Home Insurance: Reasons That Can Void Your Insurance Policies

It is raining outside with very strong winds. You are aware that a tornado is coming your way but you dare not move an inch. Carefully you count all of your material possessions and keep your list in a tightly sealed envelop and place it in a cabinet. Suddenly with a sudden force, BAM! Your house was shredded into pieces as the tornado crosses your lawn. Luckily, you were able to hold on until the tornado disappeared. Your house was a mess, but you didn’t care. You knew that it will all be paid by your insurance company since you have tricked them in giving you a policy by lying in your application. You are awfully wrong!

For cases like the one stated above, this is known as material misrepresentation and is the worst of all types of cancellation. In this case, you lied something about your application which enabled you to get the policy that you wanted. If the company ever finds out that you lied, you will be in a very big trouble. Not only that they can cancel your coverage without your consent, they can cancel it too at their own time, which means that they can trick you to paying the premium while all the while they won’t really cover for you. When something bad happens, you will cry with all your heart because they will declare the void and never cover for you.

Insurance companies have ways in beyond our imaginations that can unearth even the most well kept secrets of our life (as long as insurance matters of course). Even though it sounds absurd, they can really know if ever you did try to deliberately damage an item just to get your insurance coverage for it or have it replaced with a new one. This is one ground in voiding or canceling your coverage. These are called fraudulent claims.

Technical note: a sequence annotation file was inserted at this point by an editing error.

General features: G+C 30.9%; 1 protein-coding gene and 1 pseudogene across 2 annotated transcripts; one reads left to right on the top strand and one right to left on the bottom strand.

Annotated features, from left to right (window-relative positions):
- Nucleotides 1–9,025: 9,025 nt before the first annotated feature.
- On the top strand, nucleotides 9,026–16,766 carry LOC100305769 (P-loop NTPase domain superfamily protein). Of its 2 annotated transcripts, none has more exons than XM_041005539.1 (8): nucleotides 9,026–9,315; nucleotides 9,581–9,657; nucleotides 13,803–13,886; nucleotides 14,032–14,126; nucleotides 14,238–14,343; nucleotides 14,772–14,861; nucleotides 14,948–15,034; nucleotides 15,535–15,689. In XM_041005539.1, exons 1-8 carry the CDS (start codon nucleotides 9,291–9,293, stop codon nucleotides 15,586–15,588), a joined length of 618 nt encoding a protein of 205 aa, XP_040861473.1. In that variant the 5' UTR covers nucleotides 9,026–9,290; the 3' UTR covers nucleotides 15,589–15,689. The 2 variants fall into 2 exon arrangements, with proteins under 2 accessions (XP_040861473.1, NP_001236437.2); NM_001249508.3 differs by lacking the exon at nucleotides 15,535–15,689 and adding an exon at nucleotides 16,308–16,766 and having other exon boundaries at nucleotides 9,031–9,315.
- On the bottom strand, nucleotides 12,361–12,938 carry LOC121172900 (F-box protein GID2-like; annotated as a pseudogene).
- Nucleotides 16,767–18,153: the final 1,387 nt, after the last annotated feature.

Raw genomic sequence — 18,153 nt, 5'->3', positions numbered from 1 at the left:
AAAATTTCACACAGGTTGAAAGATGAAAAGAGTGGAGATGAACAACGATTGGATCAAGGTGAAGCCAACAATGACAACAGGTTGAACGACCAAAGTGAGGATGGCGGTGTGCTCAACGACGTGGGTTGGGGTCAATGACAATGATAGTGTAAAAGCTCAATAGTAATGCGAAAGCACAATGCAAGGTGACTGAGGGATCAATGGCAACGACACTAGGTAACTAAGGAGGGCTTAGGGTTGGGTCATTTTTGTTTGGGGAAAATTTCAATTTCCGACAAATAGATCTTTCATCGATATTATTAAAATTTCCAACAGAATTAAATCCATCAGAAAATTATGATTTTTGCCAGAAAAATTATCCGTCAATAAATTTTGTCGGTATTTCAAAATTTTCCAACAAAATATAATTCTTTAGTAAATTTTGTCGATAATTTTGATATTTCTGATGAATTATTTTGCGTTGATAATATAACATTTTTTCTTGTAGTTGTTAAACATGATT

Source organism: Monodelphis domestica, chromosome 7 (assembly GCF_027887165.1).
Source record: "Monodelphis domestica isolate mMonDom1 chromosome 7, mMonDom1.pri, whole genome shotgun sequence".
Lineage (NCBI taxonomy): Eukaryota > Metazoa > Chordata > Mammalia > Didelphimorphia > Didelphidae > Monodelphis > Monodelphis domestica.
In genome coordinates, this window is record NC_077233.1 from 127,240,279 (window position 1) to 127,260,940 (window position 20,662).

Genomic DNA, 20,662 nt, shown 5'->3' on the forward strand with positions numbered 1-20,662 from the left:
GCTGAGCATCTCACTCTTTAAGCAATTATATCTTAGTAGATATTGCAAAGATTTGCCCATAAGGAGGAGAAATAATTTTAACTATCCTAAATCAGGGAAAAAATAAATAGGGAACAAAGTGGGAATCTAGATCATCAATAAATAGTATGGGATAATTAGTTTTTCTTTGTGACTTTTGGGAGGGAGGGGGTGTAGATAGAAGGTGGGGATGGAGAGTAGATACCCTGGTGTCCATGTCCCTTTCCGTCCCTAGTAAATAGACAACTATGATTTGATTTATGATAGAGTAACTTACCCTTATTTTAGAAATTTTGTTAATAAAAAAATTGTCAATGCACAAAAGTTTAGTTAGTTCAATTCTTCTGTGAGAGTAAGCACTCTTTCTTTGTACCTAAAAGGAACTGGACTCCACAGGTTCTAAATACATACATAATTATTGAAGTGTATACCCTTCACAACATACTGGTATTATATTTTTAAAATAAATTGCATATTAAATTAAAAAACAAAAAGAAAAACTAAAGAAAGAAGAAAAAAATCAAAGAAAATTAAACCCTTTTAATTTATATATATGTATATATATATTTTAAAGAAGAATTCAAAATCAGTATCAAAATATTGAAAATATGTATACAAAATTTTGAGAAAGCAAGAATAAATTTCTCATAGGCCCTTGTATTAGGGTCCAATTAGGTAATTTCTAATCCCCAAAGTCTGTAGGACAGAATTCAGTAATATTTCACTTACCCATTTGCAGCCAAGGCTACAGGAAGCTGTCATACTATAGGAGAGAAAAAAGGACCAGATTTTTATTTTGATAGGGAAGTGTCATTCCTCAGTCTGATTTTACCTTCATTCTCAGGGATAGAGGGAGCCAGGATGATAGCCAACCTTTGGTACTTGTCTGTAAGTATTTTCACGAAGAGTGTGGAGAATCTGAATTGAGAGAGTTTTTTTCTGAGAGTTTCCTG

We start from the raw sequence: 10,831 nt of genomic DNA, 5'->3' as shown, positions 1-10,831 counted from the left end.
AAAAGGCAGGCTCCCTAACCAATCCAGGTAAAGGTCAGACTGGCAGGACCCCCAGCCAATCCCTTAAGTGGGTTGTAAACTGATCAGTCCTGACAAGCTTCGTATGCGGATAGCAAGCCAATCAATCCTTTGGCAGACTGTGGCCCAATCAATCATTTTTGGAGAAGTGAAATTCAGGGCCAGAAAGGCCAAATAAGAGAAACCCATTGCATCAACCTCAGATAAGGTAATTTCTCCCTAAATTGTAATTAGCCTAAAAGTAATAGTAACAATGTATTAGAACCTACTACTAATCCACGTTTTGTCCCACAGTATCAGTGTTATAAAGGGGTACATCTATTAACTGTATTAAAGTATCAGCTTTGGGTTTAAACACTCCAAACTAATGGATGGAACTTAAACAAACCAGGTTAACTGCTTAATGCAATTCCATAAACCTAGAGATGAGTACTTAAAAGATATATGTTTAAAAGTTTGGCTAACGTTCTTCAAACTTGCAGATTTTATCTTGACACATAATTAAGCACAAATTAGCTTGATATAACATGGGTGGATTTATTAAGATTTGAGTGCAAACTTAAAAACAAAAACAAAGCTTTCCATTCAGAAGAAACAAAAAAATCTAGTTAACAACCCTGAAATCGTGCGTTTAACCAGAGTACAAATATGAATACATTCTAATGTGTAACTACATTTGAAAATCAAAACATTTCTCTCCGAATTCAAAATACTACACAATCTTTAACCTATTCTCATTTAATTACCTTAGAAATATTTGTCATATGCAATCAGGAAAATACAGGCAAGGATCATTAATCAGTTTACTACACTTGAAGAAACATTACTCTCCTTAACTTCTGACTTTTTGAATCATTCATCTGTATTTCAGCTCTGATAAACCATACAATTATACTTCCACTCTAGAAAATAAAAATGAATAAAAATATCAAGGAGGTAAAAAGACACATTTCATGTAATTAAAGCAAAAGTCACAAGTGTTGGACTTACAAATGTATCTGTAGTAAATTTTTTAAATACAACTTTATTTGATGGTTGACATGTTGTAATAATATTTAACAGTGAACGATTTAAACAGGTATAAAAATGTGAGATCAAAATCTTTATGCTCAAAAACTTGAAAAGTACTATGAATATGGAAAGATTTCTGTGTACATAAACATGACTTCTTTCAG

Another type of fraudulent claim is when you declare a price of a certain item way much too higher than it really is. Insurance companies have surveyors or investigators who are usually experts in terms of item appraisal and would know if your claim is valid or not. Once they find out that you are overpricing on it, then they can opt not to pay out on you also.

In cases of fire or flood, when the coroner is much too suspicious of the source or the reason of a fire, then it will move the insurance company to investigate for arson. This is a rather common case of insurance fraud that many people have decided to burn down their “old” house just to get the insurance money and they will relocate or build on a “new” one.

Insurance companies will be very suspicious of you also if they find that there are rather “too many” claims on a certain policy.  This would eventually force them to dispatch their investigators and check if these claims are really valid.

Honesty will always be the best policy, and this holds true for insurance. If ever your policy will be voided due to material misrepresentation or fraudulent claim, you will be branded as moral hazard and you will have very little chance of acquiring insurance again.